Stephen King had a morale in mind when writing this book, and it was always right in front. It got to the point where I felt he had a BIG bat and kept knocking me over the head with it. It reminded me of a theory a college professor proposed in one of my graduate classes in college. The prof proposed that in high school and earlier you'd be surrounded by people Stephen King was bashing in Under the Dome. If you decide to get more education, and then work in a position that requires a college degree you would not be exposed to moments that reminded one Under the Dome character of middle school. The character was ganged up on and beat up - the old pushed from the front and tripped in the back by two bullies trick. I just kept telling myself that these things could not happen at that decision making level.
  • (3/5)
    I really had to push through this one. There were some interesting ideas in here; I always love reading about how small groups of relative strangers come together in times of crisis. However, I think a lot got lost in this book because it was so bloated. One thing that I don't personally enjoy about King is his dialogue; it seems so unnatural. Another thing that bothered me about this book was the ending. I thought it was terrible. I don't want to ruin anything for anyone, so I won't get into particulars. I just wish that after having invested so much time in this book, the reward had been greater.After all that being said, I will admit that I did find parts of the book enjoyable and some of the plot points were exciting or interesting. I didn't give up on the book even though I did have to put it aside for weeks at a time. Probably won't revisit this one.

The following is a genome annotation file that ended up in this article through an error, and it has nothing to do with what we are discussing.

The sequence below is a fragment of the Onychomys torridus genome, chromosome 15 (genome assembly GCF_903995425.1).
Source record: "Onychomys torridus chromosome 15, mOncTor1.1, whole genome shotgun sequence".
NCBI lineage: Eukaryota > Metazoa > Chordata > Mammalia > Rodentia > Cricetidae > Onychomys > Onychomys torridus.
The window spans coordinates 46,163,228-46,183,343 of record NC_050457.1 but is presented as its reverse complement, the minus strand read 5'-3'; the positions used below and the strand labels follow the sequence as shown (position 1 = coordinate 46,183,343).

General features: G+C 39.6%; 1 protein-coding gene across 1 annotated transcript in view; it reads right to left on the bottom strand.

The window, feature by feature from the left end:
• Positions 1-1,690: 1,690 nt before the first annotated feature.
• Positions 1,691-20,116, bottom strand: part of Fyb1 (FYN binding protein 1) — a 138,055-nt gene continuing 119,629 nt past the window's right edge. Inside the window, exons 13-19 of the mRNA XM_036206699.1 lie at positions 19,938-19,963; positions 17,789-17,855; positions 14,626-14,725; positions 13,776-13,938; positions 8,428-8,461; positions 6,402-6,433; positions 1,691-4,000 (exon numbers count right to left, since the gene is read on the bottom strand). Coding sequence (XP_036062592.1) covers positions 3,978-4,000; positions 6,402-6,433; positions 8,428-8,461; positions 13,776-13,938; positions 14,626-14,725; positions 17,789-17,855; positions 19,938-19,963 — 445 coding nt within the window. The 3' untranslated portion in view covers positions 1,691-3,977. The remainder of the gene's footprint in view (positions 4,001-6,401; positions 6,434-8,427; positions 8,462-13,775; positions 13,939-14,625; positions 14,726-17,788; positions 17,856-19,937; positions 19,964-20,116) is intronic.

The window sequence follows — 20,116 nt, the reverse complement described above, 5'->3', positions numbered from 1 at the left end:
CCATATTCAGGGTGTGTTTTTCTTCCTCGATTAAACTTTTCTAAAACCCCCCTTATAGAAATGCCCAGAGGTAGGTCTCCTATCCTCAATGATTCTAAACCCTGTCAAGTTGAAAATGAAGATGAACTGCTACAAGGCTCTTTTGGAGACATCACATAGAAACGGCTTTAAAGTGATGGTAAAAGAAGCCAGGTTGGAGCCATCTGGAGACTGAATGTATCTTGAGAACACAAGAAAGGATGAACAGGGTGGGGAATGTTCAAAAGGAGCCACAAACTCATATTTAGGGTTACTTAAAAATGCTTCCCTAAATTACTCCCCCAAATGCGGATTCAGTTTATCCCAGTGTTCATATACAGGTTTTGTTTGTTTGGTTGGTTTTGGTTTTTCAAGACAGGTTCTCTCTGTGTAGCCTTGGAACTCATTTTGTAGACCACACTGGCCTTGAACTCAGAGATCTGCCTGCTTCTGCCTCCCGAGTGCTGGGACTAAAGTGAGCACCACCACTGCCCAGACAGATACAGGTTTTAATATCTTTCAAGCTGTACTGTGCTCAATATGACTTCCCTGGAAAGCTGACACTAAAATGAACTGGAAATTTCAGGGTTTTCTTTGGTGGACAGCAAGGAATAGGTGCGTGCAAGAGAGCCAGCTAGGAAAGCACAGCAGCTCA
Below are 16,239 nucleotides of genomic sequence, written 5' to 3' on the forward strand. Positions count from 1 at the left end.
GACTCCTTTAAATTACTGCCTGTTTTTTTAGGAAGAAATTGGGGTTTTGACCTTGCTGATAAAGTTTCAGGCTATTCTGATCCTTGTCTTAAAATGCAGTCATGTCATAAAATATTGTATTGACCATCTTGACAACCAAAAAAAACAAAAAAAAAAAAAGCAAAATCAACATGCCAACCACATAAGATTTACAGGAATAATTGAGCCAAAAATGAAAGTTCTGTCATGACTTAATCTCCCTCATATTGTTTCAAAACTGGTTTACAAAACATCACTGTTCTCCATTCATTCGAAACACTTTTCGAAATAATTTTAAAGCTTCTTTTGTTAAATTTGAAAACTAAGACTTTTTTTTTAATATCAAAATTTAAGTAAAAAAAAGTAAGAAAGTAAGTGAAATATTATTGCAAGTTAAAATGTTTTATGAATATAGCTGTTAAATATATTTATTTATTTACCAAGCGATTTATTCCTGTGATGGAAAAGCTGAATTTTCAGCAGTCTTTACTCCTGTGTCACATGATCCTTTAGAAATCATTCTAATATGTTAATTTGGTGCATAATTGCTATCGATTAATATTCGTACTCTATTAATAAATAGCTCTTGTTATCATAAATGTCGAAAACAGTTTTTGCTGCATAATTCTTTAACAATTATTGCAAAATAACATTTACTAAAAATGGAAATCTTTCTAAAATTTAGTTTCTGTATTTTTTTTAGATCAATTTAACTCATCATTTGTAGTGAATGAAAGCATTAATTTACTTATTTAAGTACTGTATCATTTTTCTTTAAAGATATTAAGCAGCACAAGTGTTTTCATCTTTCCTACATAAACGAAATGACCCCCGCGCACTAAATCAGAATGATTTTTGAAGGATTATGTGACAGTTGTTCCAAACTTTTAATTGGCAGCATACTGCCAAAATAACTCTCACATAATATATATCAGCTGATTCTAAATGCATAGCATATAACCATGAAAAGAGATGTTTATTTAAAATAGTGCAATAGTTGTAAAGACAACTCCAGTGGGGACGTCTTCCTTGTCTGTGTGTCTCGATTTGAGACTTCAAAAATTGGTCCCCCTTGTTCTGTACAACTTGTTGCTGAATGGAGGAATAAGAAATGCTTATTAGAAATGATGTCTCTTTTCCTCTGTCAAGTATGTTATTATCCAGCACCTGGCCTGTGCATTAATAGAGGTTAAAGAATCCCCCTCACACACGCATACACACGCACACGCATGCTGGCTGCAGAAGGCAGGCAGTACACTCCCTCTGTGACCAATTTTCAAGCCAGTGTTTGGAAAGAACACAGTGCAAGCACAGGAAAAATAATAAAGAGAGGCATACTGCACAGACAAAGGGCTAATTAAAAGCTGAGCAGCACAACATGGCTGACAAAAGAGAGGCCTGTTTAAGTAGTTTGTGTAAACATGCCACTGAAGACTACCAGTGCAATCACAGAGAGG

• (1/5)
    I picked this up because a friend was reading it and was enjoying the multiple points of views. Right away I remembered why I stopped reading King so many years ago.
    The characters are too folksy-jokey for me, the plot points often seem to be included only for laughs, and while the level of writing is common for genre works, the lack of any other driver made me put it down. I really wanted to read this book because I thought that as a writer who works with multiple viewpoints, it might have something to offer. But I just couldn't get through more than 30 pages. Pure torture all the way.
  • (5/5)
    I finally got to know what happened as CBS kept jacking the series around and what if I died before the conclusion ended? This book is the second longest I think by this other and it's worth it!
  • (5/5)
    A beautiful look into what makes the human mind tick.
  • (4/5)
    I had not King since high school when I devoured everything he wrote Carrie, Cujo, The Stand, Pet Cemetery, Salems Lot and who could forget IT. Hee-bee Jee-bee's scare the hell out of you!! So when the TV Series Under the Dome came out and ended on such a cliff hanger holy cow batman I can not wait until the season starts back up to find out what happens. Downloaded the book to my kindle and I should have known that the series took artistic liberties and was more of a re-imagining. Thank goodness Barbie is still a good guy and Big Jim can I get an AMEN!